The lost colony of Roanoke Island, North Carolina, was England's first experiment in civilian empire building and the first attempt at peaceful co-existence between Native Americans and the English. It disappeared without trace, defeating intense efforts to find it.
One hundred and twelve men, women, and children were abandoned there. The only man to risk his life in the battle to get relief supplies to the colony was John White, Roanoke's unlikely choice for governor and, in the end, its sole survivor. This new account of the tragedy gives a convincing explanation of how the project was doomed from the start.
Phil Jones sets the tragedy in its global context and lays bare the myth of Elizabethan sea power, examining the true motives of its supposedly selfless heroes, who conveniently managed to reconcile patriotism with profiteering. With officially sanctioned piracy and plunder the only incentive for sailors in a private-enterprise war against Spain, it is hardly surprising that making money became the overriding priority to which everything else was sacrificed.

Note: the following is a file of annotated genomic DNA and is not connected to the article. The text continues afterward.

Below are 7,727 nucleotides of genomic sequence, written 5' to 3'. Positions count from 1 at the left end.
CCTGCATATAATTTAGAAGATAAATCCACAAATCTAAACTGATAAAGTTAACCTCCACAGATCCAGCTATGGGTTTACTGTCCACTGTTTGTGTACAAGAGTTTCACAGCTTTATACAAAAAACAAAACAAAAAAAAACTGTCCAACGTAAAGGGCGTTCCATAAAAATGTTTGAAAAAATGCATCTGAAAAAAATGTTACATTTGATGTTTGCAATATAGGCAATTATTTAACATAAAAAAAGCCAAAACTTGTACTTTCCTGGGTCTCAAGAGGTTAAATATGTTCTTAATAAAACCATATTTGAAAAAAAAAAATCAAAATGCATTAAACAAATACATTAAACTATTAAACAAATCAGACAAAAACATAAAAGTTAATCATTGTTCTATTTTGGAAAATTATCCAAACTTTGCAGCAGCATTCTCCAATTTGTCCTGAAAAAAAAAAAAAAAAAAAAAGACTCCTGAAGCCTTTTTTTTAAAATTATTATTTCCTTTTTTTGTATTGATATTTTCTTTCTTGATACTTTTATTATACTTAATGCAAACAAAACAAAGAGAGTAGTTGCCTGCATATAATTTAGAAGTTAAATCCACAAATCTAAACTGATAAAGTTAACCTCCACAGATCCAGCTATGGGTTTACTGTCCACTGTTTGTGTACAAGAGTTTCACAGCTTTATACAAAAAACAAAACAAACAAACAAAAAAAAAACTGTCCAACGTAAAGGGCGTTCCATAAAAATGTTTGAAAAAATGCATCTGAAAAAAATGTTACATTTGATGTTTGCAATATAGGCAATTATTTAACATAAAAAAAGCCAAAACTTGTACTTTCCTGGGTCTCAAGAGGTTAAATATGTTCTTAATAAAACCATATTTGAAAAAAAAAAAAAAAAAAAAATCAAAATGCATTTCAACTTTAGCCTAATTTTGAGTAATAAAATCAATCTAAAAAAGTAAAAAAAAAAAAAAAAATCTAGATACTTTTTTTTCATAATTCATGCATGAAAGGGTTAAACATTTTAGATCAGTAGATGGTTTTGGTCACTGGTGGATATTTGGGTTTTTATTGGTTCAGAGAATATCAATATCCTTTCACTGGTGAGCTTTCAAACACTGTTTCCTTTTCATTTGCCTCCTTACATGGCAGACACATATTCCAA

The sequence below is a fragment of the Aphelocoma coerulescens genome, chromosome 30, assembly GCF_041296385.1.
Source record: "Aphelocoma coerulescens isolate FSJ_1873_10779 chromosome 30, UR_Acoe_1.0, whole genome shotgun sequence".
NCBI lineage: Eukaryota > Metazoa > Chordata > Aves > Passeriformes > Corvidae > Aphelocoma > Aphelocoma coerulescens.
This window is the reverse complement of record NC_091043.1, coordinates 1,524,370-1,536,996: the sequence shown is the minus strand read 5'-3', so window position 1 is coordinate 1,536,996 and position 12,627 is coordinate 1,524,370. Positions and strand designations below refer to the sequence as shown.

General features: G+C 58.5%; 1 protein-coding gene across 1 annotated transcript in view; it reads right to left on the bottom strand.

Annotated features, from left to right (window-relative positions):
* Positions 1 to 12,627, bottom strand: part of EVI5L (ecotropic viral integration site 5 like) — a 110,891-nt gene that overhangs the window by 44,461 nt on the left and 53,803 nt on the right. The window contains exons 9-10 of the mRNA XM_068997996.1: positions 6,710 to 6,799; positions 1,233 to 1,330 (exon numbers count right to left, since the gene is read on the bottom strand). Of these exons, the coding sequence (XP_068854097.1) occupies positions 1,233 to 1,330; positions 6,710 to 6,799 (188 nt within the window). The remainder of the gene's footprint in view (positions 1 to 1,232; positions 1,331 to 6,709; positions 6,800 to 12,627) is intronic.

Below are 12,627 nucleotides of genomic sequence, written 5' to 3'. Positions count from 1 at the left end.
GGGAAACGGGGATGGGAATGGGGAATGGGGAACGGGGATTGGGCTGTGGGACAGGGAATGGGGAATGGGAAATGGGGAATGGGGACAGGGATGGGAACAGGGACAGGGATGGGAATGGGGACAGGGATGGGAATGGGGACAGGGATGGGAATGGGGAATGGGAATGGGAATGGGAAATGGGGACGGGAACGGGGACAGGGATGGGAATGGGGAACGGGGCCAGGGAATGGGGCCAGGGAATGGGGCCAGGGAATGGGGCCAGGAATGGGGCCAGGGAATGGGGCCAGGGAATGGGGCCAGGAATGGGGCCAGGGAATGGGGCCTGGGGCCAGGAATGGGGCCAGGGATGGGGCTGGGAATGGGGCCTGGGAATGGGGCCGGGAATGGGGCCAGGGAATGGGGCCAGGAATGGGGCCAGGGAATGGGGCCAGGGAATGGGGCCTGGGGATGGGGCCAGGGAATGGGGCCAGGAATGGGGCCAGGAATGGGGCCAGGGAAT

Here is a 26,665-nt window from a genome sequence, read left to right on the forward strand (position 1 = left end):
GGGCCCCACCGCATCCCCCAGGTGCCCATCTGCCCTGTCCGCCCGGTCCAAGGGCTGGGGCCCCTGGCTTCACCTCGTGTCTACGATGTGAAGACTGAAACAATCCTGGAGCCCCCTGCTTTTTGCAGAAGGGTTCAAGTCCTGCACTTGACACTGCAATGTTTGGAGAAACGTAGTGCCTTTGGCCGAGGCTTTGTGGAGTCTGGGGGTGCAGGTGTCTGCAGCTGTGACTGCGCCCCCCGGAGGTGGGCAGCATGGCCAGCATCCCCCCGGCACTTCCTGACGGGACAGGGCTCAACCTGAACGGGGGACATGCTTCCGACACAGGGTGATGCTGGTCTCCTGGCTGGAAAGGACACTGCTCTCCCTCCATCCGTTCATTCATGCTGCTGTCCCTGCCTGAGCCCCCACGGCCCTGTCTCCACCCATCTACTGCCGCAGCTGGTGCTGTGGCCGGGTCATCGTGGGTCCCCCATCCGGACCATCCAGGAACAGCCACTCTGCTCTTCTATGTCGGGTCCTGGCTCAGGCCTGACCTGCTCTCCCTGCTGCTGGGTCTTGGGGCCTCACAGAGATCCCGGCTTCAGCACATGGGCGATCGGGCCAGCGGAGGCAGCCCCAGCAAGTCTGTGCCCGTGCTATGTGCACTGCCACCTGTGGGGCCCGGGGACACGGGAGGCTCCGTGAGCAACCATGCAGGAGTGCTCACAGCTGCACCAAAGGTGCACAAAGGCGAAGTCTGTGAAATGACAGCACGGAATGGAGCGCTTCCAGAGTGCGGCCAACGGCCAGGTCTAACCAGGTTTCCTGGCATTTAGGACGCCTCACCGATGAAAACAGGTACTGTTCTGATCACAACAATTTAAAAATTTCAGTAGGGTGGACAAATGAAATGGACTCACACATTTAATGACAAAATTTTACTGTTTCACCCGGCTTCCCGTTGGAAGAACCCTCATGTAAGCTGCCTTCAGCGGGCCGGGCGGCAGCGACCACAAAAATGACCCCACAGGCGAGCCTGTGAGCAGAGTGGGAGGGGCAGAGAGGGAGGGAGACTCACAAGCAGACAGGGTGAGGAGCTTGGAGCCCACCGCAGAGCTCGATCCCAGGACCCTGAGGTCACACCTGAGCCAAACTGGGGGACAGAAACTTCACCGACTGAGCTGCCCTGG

The subsequent search for them among the local Indian tribes brought to light a grisly tale of ethnic cleansing. It heralded a race war of genocidal proportions, as Europeans and Native Americans fought for the control of a continent, a battle in which imported alien disease, rather than the superiority of European technology and culture, was triumphant.
ABOUT THE AUTHOR(S)
Phil Jones, a veteran foreign correspondent, worked for the BBC for more than twenty years, after which he was a freelance historian and writer. He is now retired.